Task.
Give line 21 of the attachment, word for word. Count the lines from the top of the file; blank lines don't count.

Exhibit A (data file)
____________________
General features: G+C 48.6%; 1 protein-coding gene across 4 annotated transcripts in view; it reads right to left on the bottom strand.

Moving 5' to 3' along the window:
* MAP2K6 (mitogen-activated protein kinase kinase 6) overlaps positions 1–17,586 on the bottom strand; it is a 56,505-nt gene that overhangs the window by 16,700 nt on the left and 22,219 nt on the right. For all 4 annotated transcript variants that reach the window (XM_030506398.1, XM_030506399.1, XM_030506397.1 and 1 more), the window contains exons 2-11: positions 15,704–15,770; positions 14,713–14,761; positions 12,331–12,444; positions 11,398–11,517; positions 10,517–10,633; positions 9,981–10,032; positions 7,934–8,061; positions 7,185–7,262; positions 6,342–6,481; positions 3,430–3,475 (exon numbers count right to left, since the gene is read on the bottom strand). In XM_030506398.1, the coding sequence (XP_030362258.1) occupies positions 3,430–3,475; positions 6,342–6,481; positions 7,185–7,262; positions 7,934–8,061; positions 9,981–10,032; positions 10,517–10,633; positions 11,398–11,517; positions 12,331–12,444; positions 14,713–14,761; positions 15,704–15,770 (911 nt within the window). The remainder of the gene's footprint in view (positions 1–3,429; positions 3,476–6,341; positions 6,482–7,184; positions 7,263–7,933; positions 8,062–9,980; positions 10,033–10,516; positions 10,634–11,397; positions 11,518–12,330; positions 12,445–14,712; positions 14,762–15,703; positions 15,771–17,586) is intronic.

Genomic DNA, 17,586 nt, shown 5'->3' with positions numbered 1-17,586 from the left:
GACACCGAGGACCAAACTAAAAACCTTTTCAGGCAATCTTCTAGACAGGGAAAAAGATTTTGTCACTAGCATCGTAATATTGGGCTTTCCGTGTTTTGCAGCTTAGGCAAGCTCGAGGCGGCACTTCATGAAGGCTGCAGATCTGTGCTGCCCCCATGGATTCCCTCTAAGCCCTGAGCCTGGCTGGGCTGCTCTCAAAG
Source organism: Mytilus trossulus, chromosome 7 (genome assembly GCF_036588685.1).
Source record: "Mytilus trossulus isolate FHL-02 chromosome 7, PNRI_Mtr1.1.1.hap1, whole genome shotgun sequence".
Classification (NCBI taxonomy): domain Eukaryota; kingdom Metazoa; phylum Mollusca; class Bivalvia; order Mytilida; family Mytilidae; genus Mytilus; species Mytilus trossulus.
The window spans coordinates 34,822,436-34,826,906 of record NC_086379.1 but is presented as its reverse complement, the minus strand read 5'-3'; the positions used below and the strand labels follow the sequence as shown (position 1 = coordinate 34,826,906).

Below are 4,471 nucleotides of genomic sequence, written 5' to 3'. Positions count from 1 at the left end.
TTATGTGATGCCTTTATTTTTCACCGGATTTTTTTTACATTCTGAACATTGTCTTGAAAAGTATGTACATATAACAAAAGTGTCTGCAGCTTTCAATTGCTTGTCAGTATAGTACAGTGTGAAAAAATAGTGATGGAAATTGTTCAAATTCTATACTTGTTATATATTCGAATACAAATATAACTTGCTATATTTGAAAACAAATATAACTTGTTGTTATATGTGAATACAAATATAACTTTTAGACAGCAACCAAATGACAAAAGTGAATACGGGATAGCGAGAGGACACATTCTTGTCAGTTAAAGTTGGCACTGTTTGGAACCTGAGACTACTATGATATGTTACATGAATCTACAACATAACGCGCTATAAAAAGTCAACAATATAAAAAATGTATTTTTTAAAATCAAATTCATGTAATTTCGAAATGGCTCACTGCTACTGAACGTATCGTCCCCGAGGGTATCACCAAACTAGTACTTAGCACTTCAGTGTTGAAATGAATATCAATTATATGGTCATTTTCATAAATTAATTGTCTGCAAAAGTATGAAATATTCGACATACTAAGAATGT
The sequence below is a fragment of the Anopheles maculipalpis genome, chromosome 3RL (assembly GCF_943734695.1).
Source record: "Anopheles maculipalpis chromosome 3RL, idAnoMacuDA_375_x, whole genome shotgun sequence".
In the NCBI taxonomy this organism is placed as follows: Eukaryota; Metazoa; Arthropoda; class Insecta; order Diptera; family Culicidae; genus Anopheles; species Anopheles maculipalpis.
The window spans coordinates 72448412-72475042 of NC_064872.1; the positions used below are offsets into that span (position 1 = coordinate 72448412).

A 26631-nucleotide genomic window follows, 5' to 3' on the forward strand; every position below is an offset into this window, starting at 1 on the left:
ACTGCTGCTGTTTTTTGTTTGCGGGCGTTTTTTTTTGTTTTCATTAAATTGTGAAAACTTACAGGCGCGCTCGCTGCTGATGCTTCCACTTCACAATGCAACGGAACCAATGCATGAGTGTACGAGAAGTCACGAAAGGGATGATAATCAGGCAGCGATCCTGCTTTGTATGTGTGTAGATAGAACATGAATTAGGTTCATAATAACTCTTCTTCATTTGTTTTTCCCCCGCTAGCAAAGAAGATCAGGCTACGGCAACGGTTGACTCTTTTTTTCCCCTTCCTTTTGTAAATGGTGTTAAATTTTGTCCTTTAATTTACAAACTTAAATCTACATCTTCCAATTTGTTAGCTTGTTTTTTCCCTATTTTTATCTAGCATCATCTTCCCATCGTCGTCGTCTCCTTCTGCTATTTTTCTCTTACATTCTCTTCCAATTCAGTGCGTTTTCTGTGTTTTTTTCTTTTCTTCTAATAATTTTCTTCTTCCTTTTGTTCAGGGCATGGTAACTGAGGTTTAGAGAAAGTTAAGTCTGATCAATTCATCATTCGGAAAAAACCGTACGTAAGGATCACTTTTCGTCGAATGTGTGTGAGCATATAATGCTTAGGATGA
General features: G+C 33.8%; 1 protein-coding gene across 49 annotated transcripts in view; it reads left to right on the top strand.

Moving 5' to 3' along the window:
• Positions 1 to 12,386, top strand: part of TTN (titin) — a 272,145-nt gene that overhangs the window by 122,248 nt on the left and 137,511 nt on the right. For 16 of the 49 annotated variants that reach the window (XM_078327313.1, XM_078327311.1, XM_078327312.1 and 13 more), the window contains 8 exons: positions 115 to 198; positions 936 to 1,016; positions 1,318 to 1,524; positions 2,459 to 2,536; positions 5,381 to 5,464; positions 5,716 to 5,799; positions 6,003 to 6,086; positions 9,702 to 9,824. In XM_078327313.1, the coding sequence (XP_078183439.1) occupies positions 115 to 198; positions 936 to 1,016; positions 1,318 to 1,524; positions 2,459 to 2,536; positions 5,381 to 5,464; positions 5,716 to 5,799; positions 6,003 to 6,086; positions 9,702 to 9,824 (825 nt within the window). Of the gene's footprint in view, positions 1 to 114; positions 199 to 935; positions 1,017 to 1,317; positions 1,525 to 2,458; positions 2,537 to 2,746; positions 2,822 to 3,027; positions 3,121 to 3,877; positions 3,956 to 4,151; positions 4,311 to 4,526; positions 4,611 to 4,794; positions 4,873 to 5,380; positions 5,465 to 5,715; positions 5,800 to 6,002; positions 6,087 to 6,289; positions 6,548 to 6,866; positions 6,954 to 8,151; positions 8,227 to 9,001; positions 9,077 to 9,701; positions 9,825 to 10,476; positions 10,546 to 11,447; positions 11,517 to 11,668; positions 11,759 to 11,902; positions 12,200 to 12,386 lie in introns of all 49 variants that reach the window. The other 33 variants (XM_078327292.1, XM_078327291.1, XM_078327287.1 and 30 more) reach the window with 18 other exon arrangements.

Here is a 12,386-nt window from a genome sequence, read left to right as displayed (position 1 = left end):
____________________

Here is a 12,386-nt window from a genome sequence, read left to right as displayed (position 1 = left end):